Two years ago I wrote this blog about the annual fasting taken on by mostly North Indian women for their husbands and the part you play.
As I’m busy with work I am recycling so please do forgive me .Hope you enjoy second time around. The difference so far is that I made myself a paratha and makhane kheer with nuts at 6ish. And today is a work day so no jumping back into bed.
So no elevenses, no dipping into the nut jar, no fruit or cups of tea …. well not until I see the moon this evening. I will cook some Indian food later for hubby and me to enjoy.
Happy Karva Chauth 🙏🏽
(Hindu festival where a wife fasts for her husband’s wellbeing.) I do try to educate as well … with my little knowledge as a Brit Asian🤔🤷🏽♀️.
Within India there are so many festivals and religious days; so many of these suggest/insist/incorporate fasting. There are weird and wonderful combos that go from eating no salt, only fruit, drinking only water and eating specified foods. Only mums, aunties and the pandit (Hindu priest) and not forgetting Mr Google know the form. And so many are undertaken by women. Wonder which man thought that up that little gem? 👏🏾 Please ladies this is not another diet advert.
That brings me nicely onto Karva Chauth one of the main ones in the calendar. After waking before sunrise to eat something sensible you then don’t eat or drink until you see the moon that night. From my understanding it’s mainly a North Indian affair. It may just be linked to women coming together or related to harvest time. Unmarried women can fast too for their husbands to be !! I remember fasting even before being married – it was just a thing that you did. I must have been good because I got two husbands 😱.I did it for my first husband and now doing it for my second husband 🙄. I am consistent if nothing else. Your mini sacrifice is to protect them from harm and give them long life. As a fairly staunch feminist and independent women I have followed some debates where many say this is old hat and it’s not fair to the women. I am all for choice and nothing should be forced. So ladies if you don’t want to fast – just don’t.
You must be thinking what’s in it for the woman. Well the husband is supposed to shower them with gifts. I have educated Simon on this fact and we are currently negotiating the value of a day’s fast. We’ve established quite early on that it’s not quite a handbag. The negotiations continue. We are not supposed to do any housework and rest our under nourished bodies. We are supposed to dress up and newlyweds can actually wear their bridal gear again – that improves the cost/wear ratio somewhat. Then the icing on the cake is that you meet up with other women .All this may be sounding a little shallow 🤔. But seriously those who live near a temple will go and take part in prayers or gather together with family/friends. Southall temple comes alive at Karva Chauth. There are soooo many women looking beautiful in red shiny sparkly outfits with gold jewellery dripping and bindis adorning their foreheads. Doing the pooja and connecting with other women and the ceremony ofcourse is being conducted by male priests. I always had a chuckle over this.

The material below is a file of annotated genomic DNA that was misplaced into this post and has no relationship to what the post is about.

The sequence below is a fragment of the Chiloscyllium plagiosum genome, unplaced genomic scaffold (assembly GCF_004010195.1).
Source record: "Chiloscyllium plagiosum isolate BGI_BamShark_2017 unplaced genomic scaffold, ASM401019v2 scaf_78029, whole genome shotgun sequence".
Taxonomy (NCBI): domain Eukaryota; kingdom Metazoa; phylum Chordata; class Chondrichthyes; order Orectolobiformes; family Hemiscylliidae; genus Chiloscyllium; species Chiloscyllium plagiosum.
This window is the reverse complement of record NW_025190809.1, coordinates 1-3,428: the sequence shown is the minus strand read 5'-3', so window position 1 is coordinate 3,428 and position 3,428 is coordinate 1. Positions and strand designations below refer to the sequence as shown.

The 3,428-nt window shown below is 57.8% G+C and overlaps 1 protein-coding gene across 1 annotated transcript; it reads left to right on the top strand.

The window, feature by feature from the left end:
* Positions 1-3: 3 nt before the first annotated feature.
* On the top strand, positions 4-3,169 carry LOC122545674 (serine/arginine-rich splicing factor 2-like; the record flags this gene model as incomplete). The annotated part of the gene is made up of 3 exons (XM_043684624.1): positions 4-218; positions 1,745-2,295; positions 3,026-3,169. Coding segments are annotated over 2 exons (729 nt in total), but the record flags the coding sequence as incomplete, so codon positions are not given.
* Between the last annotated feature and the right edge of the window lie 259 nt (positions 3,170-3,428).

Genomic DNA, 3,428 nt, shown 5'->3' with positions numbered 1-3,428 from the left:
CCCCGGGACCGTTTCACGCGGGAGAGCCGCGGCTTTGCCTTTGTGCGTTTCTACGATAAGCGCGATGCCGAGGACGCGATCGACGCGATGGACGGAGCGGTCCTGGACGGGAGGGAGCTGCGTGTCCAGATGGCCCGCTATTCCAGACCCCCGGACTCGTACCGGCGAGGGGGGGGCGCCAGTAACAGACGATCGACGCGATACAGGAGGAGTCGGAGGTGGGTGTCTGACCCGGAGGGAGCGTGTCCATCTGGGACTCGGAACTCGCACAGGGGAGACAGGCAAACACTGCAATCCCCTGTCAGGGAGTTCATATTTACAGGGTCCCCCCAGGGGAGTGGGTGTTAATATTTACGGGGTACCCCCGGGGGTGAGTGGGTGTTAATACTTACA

Then as night approaches the women are thinking thank goodness 😅 and the search for the moon starts. We’ve all seen the beautiful moon this week in clear bright skies but oh no not on Karva Chauth. I think he intentionally plays hide and seek just to tease us. You silly women I’m just messing with you but not for too long. Phone calls are being made “have you seen it yet”. The next phase is to just walk up and down your street. The hangry point is “right we are getting in the car and searching further afield”. 🧐. Then on spotting the moon a pooja/prayer is done and you finally break your fast . At this point you also give your mother in law a gift.
So my day went something like this ..
5.30: alarm goes off . On Saturday morning ??
5.40: I am boiling milk and adding feni (vermicelli) so I can eat ! (For those of you that are wondering , I did indeed roast them the night before. )Although I am so stuffed from the night before that I struggle to do this justice.
6.00: I am back in bed
10.00: I finally get out of bed. My throat is parched but I remember I can’t drink.
10.15: I go downstairs and watch Simon and our house guest wolf their way through porridge/ croissants/coffee and fruit. I pretend not to care.
11.00: I feel the first rumblings
The next few hours pass by. I feel so weak that I stay on the sofa 😅.
4.00: I get ready. Not in a saree but dress and boots to get to the smoke for dinner.
6.15: arrive at the bar. No I don’t want anything thankyou.
8.00: get to Indian restaurant. Don’t they know what day it is? Why are they even serving food before the moon is out!!!
Official notification from temple is that 8pm is the go live time. I add on another few minutes for safe measure. Simon thanks me and we get on with dinner. The hunger pangs are all forgotten within seconds .
On a serious note as someone recently said let’s not forget the women who don’t have husbands for whatever reasons and are excluded from the celebrations. We salute you on this day where you may feel excluded.
Traditions are wonderful – even random ones that involve hunting for the moon!! Adapt and improvise- so although in town I ensured we were eating at an Indian.
It’s what’s in your heart that counts … right ? And as far as I’m concerned anything that brings women together , allows a bit of dressing up, gifts and then food can’t be bad. And who says that the men can’t join in?
And Simon knows how I love eating and what a huge sacrifice this is for me 😉.
(Source: someone who knows more than me 👍🏽Karva Chauth is a one-day festival that falls on the fourth day after the full moon.Karva is a word for a type of clay pot while chauth means four. )